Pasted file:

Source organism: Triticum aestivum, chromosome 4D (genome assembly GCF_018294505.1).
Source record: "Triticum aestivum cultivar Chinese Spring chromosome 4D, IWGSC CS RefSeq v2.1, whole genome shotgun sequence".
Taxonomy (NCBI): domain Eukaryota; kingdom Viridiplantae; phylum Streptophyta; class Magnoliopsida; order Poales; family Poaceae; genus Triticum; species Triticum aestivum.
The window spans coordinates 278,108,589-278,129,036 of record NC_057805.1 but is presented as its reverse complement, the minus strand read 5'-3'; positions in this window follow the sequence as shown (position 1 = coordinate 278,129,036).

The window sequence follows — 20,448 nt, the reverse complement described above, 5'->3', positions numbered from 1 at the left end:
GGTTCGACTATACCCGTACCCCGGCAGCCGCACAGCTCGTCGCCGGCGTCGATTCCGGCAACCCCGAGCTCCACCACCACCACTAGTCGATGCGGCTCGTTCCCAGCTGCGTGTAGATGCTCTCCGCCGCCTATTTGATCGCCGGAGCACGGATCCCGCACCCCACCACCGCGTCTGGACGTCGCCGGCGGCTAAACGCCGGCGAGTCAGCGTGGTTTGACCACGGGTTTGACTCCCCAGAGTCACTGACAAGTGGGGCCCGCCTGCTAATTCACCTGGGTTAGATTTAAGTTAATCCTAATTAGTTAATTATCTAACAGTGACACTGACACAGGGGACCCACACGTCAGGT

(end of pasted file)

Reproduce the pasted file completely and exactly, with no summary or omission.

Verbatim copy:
Source organism: Triticum aestivum, chromosome 4D (genome assembly GCF_018294505.1).
Source record: "Triticum aestivum cultivar Chinese Spring chromosome 4D, IWGSC CS RefSeq v2.1, whole genome shotgun sequence".
Taxonomy (NCBI): domain Eukaryota; kingdom Viridiplantae; phylum Streptophyta; class Magnoliopsida; order Poales; family Poaceae; genus Triticum; species Triticum aestivum.
The window spans coordinates 278,108,589-278,129,036 of record NC_057805.1 but is presented as its reverse complement, the minus strand read 5'-3'; positions in this window follow the sequence as shown (position 1 = coordinate 278,129,036).

The window sequence follows — 20,448 nt, the reverse complement described above, 5'->3', positions numbered from 1 at the left end:
GGTTCGACTATACCCGTACCCCGGCAGCCGCACAGCTCGTCGCCGGCGTCGATTCCGGCAACCCCGAGCTCCACCACCACCACTAGTCGATGCGGCTCGTTCCCAGCTGCGTGTAGATGCTCTCCGCCGCCTATTTGATCGCCGGAGCACGGATCCCGCACCCCACCACCGCGTCTGGACGTCGCCGGCGGCTAAACGCCGGCGAGTCAGCGTGGTTTGACCACGGGTTTGACTCCCCAGAGTCACTGACAAGTGGGGCCCGCCTGCTAATTCACCTGGGTTAGATTTAAGTTAATCCTAATTAGTTAATTATCTAACAGTGACACTGACACAGGGGACCCACACGTCAGGT